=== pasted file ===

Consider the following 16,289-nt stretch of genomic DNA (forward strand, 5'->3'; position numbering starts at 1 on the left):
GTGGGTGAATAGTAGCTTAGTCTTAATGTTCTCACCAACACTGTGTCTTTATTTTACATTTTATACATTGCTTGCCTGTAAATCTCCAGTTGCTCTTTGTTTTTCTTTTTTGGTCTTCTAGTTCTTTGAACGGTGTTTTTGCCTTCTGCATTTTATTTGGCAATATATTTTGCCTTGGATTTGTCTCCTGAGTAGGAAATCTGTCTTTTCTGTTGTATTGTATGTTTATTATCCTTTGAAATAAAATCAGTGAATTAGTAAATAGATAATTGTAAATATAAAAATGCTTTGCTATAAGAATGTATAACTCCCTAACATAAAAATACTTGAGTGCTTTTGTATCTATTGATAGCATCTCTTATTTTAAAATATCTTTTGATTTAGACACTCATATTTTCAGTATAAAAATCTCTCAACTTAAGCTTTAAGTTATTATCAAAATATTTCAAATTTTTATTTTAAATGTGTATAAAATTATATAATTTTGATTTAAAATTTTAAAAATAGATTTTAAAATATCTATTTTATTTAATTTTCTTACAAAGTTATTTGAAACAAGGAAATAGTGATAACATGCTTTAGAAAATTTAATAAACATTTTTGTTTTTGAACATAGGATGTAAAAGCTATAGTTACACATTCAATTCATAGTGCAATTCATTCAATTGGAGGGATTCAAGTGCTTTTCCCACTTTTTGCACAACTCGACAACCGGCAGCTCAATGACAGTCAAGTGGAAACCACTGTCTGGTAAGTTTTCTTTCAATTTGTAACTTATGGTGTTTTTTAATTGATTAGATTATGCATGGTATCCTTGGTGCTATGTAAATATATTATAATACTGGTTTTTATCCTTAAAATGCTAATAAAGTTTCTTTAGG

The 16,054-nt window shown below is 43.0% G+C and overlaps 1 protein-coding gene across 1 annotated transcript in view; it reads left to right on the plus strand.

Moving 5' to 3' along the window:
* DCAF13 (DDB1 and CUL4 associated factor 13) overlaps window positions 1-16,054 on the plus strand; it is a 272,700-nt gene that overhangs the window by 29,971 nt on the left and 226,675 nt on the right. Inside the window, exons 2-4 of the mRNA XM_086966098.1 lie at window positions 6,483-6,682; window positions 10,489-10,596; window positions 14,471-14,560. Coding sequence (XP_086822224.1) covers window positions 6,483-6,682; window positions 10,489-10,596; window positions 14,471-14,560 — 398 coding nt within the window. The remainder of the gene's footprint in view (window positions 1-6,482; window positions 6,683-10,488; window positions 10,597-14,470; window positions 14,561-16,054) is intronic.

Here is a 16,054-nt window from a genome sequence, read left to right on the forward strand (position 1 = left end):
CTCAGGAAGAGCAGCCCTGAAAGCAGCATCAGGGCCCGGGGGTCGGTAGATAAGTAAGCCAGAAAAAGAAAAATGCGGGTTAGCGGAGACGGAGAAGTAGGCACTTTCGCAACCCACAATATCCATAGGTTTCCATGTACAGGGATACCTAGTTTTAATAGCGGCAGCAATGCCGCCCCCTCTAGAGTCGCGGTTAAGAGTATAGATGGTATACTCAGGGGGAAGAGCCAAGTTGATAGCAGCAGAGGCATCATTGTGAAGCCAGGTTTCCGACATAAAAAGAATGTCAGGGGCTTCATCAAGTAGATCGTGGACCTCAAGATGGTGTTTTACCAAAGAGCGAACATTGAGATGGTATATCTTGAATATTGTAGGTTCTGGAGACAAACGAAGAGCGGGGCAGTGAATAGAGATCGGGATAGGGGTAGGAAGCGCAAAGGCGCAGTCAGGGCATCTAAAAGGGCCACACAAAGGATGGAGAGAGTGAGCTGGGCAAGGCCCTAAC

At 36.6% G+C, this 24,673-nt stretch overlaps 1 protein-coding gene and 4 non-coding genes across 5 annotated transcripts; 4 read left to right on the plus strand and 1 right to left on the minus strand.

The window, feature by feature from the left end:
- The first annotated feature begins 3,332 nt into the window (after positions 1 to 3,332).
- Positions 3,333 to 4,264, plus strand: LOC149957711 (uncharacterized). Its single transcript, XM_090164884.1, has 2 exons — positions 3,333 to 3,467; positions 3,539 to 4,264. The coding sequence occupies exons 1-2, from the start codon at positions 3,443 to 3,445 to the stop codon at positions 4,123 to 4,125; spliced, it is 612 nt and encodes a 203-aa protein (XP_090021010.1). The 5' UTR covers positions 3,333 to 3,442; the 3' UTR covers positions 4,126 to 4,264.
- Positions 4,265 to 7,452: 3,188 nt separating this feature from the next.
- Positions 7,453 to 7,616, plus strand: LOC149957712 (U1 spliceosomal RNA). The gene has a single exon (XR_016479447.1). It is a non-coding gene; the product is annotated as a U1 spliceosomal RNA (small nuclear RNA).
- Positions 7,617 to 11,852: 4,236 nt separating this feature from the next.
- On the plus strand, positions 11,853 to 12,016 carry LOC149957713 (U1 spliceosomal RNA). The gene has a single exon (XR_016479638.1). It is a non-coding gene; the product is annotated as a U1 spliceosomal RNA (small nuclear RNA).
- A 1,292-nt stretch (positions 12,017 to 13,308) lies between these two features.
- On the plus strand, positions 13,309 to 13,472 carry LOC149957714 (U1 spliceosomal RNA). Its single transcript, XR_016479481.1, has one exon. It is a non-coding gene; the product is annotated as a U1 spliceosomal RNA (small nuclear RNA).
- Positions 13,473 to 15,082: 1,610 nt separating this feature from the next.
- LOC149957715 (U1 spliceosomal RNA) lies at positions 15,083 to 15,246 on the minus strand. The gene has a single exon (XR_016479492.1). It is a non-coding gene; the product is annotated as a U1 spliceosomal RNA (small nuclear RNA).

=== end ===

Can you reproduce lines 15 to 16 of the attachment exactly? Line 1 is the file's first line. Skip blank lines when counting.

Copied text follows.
- On the plus strand, positions 11,853 to 12,016 carry LOC149957713 (U1 spliceosomal RNA). The gene has a single exon (XR_016479638.1). It is a non-coding gene; the product is annotated as a U1 spliceosomal RNA (small nuclear RNA).
- A 1,292-nt stretch (positions 12,017 to 13,308) lies between these two features.